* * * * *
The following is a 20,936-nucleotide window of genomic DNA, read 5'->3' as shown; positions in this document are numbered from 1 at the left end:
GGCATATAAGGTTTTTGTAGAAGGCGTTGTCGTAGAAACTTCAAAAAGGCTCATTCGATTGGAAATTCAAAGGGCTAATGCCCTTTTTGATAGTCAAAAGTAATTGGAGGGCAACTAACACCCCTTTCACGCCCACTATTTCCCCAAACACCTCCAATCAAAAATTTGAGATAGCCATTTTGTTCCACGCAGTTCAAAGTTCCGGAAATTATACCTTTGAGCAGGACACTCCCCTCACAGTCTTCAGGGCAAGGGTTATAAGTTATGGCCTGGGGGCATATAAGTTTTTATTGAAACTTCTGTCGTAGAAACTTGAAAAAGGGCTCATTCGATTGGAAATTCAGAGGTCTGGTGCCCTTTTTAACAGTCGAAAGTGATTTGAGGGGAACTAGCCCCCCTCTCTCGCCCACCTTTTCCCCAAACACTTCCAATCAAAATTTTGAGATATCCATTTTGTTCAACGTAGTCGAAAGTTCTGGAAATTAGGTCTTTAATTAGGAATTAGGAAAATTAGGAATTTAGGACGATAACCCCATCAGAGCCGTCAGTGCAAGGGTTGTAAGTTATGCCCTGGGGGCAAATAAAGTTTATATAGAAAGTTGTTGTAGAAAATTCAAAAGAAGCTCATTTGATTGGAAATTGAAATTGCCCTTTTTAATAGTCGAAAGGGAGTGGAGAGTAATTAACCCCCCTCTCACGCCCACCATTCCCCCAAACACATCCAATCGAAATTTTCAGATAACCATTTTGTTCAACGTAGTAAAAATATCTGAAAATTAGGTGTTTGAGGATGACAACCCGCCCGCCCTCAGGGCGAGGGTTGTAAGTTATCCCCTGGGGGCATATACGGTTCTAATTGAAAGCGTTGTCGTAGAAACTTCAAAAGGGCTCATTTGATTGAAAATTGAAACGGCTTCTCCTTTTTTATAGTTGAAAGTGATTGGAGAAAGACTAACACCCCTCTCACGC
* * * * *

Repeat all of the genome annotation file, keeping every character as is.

The following is a 20,936-nucleotide window of genomic DNA, read 5'->3' as shown; positions in this document are numbered from 1 at the left end:
GGCATATAAGGTTTTTGTAGAAGGCGTTGTCGTAGAAACTTCAAAAAGGCTCATTCGATTGGAAATTCAAAGGGCTAATGCCCTTTTTGATAGTCAAAAGTAATTGGAGGGCAACTAACACCCCTTTCACGCCCACTATTTCCCCAAACACCTCCAATCAAAAATTTGAGATAGCCATTTTGTTCCACGCAGTTCAAAGTTCCGGAAATTATACCTTTGAGCAGGACACTCCCCTCACAGTCTTCAGGGCAAGGGTTATAAGTTATGGCCTGGGGGCATATAAGTTTTTATTGAAACTTCTGTCGTAGAAACTTGAAAAAGGGCTCATTCGATTGGAAATTCAGAGGTCTGGTGCCCTTTTTAACAGTCGAAAGTGATTTGAGGGGAACTAGCCCCCCTCTCTCGCCCACCTTTTCCCCAAACACTTCCAATCAAAATTTTGAGATATCCATTTTGTTCAACGTAGTCGAAAGTTCTGGAAATTAGGTCTTTAATTAGGAATTAGGAAAATTAGGAATTTAGGACGATAACCCCATCAGAGCCGTCAGTGCAAGGGTTGTAAGTTATGCCCTGGGGGCAAATAAAGTTTATATAGAAAGTTGTTGTAGAAAATTCAAAAGAAGCTCATTTGATTGGAAATTGAAATTGCCCTTTTTAATAGTCGAAAGGGAGTGGAGAGTAATTAACCCCCCTCTCACGCCCACCATTCCCCCAAACACATCCAATCGAAATTTTCAGATAACCATTTTGTTCAACGTAGTAAAAATATCTGAAAATTAGGTGTTTGAGGATGACAACCCGCCCGCCCTCAGGGCGAGGGTTGTAAGTTATCCCCTGGGGGCATATACGGTTCTAATTGAAAGCGTTGTCGTAGAAACTTCAAAAGGGCTCATTTGATTGAAAATTGAAACGGCTTCTCCTTTTTTATAGTTGAAAGTGATTGGAGAAAGACTAACACCCCTCTCACGC